From getting drunk and starting a fight to turning up late to the airport, we look at 13 ways to ensure your travel policy is worth less than the paper it’s printed on.
When heading abroad travel insurance is vital to protect you against unforeseen circumstances that might leave you out of pocket such as lost luggage, delayed flights or hospital bills.
This makes it especially important that, having paid out for cover, you don’t do anything that will make it void in the event of a claim.
1. Don’t declare medical conditions
Any condition that you’re taking medication for or have had to see a doctor about in the last two years needs to be declared.
High blood pressure is something that people often don’t think to declare – particularly if they’re on medication to keep it under control.
If you have a condition that develops after you’ve bought your travel insurance, you need to get back in touch with your insurer with an update.
2. Get drunk
"Most insurers are reasonable about this one," says Mhairi Edwards, head of travel insurance at Confused.com.
"They’re not saying you have to be teetotal during your holiday.
"But if it’s clear that you’ve got completely hammered and this had an influence on the incident you’re claiming for they may refuse to pay out."
3. Ignore FCO or WHO advice
If the Foreign & Commonwealth Office or World Health Organisation has issued a warning advising against all but essential travel to the destination you’re going to and you decide to travel anyway then this could invalidate your cover.
4. Don’t take care of your belongings
If you have something stolen after leaving it unattended in a public place or in unlocked accommodation then you’re unlikely to get a pay-out.
5. Turn up late to the airport
Missed departure cover is there for events you couldn’t reasonably have prevented – your airport transfer breaking down or train delays, for example.
It won’t pay out if you simply haven’t left yourself enough time to get to the airport.
6. Not reporting incidents to the police
Most policies will require you to report a theft to the police within 24 hours of it occurring and produce a written police report as part of your claim.
7. Don’t speak to your provider before you get medical treatment
If you’re rushed to hospital as the result of a medical emergency your insurance company won’t expect you to take the time to call them first.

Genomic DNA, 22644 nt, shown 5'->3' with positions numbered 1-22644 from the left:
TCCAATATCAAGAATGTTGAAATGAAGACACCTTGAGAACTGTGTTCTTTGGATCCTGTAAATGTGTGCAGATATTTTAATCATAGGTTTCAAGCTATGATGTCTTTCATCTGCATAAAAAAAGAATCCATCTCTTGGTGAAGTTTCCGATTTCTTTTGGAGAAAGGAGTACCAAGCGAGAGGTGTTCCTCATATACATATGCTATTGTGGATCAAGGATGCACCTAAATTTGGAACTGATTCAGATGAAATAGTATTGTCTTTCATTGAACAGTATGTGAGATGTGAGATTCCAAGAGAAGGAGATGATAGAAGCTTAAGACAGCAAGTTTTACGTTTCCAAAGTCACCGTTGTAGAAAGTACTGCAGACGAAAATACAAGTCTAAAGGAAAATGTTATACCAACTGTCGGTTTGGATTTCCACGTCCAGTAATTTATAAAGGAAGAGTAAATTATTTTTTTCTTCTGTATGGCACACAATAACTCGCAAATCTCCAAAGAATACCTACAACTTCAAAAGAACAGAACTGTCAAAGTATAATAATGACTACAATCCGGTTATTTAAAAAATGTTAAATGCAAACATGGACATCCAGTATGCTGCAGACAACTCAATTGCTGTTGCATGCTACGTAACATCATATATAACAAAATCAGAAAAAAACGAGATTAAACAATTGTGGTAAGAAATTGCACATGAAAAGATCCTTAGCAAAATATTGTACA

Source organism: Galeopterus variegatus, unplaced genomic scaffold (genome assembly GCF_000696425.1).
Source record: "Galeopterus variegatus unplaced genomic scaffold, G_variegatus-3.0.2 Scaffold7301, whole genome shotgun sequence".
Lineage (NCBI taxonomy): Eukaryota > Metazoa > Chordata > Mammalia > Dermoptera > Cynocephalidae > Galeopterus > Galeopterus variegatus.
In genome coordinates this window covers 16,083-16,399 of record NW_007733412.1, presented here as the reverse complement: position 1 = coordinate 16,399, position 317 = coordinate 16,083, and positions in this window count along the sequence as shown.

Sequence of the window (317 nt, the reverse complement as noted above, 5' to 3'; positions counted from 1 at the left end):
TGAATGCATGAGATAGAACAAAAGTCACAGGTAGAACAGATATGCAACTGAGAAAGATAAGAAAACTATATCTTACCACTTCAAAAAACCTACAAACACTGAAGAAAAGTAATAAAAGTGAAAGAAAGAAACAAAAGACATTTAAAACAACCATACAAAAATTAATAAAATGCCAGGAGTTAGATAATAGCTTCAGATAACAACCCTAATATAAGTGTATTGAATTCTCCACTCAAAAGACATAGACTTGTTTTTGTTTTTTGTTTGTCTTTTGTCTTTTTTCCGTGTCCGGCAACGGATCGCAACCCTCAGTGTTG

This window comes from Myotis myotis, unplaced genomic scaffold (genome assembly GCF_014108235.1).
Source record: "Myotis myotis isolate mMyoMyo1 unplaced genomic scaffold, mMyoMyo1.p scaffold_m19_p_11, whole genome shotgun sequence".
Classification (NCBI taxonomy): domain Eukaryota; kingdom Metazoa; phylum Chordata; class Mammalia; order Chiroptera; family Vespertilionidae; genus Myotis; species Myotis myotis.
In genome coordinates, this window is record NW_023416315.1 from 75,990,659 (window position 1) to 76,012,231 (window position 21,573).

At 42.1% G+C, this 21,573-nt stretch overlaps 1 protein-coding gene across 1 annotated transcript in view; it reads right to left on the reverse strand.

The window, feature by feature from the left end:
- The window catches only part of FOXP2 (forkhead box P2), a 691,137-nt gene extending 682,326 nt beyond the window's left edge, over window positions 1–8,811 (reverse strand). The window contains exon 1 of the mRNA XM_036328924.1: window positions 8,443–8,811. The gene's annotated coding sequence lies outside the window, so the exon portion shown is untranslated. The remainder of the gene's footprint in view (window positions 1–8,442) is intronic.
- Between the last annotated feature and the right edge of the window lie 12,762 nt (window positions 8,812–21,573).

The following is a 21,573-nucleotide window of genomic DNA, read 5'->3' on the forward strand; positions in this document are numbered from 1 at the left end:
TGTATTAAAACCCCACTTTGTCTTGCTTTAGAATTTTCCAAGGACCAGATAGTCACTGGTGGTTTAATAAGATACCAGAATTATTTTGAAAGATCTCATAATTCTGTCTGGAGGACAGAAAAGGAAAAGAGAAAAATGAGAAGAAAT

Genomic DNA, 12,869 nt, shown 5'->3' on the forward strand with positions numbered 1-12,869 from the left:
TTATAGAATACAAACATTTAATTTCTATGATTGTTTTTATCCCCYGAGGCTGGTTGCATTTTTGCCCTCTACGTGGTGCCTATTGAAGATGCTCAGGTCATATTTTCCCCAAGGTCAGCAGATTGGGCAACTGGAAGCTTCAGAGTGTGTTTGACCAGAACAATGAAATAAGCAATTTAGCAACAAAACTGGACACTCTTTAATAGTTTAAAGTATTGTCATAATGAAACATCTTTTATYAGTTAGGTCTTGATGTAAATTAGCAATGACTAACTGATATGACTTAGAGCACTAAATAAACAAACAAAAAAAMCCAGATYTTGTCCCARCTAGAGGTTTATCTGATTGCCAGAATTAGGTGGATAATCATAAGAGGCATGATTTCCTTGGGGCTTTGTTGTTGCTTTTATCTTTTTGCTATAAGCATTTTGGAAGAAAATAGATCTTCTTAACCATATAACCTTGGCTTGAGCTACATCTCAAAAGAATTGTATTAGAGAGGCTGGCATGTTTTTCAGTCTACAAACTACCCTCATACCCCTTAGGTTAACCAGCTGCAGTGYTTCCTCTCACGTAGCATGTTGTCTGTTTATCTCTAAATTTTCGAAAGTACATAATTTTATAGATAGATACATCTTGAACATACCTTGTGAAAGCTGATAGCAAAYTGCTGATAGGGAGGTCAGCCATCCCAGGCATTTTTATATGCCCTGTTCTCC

"However," says Edwards, "you, or someone you’re travelling with, should call as soon as possible to make them aware of the situation and find out what they expect you to do.
"If it’s a non-emergency trip to a GP or A&E then you should call your provider’s medical assistance helpline and they’ll guide you to the most appropriate source of treatment."
8. Throw away your receipts
This is especially important if you’re taking away expensive items such as a camera.
If you make a claim you’ll be required to produce proof that you owned any lost or damaged items.
9. Go skiing & fail to mention this to your insurer
If you intend to take part in winter sports on holiday you’ll need to take out winter sports insurance to cover this.
If you plan on enjoying any extreme sports while you’re away then make sure these are specifically mentioned in the "sports and activities" section of the policy you choose.
10. Start a fight
If you get injured as a result of you starting or getting involved in a fight for any other reason than self-defence your provider won’t pay out.
11. Fail to get the correct vaccinations before you go
If you don’t get the recommended vaccinations before you go on holiday then, if you get ill as a result, your insurer may argue it’s your own fault.
12. Get an annual policy to cover your three-month adventure
Most annual policies have a single trip limit of around one month.
"If you’re planning on being away for longer than this you might want to consider taking out backpacker insurance which can cover you for anywhere between one and 18 months," Edwards adds.
13. Don’t check in for your flight
Even if you know your flight has been delayed you’ll still need to check in to prove that you’d made the effort to get there on time.
Your insurer will most likely ask for written confirmation from the airline of what time you checked in.